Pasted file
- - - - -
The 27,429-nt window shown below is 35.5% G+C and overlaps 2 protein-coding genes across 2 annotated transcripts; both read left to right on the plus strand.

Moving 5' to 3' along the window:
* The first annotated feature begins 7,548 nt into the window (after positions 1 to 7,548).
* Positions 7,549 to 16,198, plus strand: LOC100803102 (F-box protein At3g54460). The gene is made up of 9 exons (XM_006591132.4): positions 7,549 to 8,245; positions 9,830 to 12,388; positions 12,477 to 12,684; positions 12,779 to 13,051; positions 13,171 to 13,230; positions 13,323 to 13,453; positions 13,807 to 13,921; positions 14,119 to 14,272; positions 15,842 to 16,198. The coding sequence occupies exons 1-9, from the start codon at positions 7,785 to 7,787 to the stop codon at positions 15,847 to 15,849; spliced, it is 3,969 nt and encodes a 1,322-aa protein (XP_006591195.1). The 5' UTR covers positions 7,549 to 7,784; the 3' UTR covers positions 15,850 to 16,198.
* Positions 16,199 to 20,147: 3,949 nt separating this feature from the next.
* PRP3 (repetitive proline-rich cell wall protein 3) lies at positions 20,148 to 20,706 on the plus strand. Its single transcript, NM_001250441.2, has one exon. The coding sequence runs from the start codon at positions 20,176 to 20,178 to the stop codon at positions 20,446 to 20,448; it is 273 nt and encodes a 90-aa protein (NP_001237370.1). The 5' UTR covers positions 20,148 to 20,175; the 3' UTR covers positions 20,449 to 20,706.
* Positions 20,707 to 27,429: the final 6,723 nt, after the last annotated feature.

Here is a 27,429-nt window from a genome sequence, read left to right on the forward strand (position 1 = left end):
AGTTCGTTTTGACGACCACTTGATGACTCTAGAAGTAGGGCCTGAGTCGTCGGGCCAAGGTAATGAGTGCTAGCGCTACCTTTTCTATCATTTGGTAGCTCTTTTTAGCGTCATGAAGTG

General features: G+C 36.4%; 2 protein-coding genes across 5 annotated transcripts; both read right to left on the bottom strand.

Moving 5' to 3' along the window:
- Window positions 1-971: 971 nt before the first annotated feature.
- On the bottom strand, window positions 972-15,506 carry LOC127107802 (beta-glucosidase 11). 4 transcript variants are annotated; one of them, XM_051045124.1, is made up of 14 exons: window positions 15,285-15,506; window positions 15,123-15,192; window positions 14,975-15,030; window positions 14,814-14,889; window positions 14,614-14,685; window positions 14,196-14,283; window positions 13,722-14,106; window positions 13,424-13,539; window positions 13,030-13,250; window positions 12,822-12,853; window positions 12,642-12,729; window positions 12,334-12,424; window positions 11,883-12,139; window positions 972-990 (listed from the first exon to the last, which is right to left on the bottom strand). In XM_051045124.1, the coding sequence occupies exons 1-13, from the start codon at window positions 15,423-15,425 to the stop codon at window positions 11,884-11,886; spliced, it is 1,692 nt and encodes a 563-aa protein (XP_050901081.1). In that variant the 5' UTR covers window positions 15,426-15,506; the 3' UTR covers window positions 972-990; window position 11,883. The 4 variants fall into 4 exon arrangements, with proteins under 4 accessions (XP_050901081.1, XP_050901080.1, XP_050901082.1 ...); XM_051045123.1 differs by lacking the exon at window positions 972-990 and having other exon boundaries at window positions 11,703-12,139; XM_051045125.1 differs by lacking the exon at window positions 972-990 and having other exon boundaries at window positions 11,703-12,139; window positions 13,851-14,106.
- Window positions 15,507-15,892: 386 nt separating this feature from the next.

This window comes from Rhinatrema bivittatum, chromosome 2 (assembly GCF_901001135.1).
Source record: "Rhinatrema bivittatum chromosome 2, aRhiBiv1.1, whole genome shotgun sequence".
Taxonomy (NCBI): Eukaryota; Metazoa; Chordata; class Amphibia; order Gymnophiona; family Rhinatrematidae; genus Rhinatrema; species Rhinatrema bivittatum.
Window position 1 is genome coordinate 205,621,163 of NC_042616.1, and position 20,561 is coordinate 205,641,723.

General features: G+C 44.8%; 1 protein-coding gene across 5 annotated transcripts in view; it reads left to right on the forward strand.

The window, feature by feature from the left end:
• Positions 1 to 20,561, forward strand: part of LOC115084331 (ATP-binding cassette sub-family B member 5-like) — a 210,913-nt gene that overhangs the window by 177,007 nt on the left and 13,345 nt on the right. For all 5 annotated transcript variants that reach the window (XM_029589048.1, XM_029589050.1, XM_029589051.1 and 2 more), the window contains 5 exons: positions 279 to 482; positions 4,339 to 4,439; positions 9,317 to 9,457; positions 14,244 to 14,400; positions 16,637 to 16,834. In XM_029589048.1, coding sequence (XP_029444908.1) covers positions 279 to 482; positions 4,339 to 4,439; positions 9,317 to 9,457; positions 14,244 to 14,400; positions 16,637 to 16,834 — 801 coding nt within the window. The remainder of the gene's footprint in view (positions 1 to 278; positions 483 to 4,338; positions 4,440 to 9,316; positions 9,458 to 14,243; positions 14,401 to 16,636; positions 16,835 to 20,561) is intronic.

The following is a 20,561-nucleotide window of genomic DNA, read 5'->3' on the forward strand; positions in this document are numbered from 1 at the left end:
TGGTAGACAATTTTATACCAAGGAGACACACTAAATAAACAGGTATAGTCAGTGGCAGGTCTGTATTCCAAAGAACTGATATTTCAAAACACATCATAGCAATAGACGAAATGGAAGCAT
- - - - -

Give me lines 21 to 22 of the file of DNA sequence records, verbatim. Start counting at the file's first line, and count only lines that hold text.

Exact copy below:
• Positions 1 to 20,561, forward strand: part of LOC115084331 (ATP-binding cassette sub-family B member 5-like) — a 210,913-nt gene that overhangs the window by 177,007 nt on the left and 13,345 nt on the right. For all 5 annotated transcript variants that reach the window (XM_029589048.1, XM_029589050.1, XM_029589051.1 and 2 more), the window contains 5 exons: positions 279 to 482; positions 4,339 to 4,439; positions 9,317 to 9,457; positions 14,244 to 14,400; positions 16,637 to 16,834. In XM_029589048.1, coding sequence (XP_029444908.1) covers positions 279 to 482; positions 4,339 to 4,439; positions 9,317 to 9,457; positions 14,244 to 14,400; positions 16,637 to 16,834 — 801 coding nt within the window. The remainder of the gene's footprint in view (positions 1 to 278; positions 483 to 4,338; positions 4,440 to 9,316; positions 9,458 to 14,243; positions 14,401 to 16,636; positions 16,835 to 20,561) is intronic.

The following is a 20,561-nucleotide window of genomic DNA, read 5'->3' on the forward strand; positions in this document are numbered from 1 at the left end: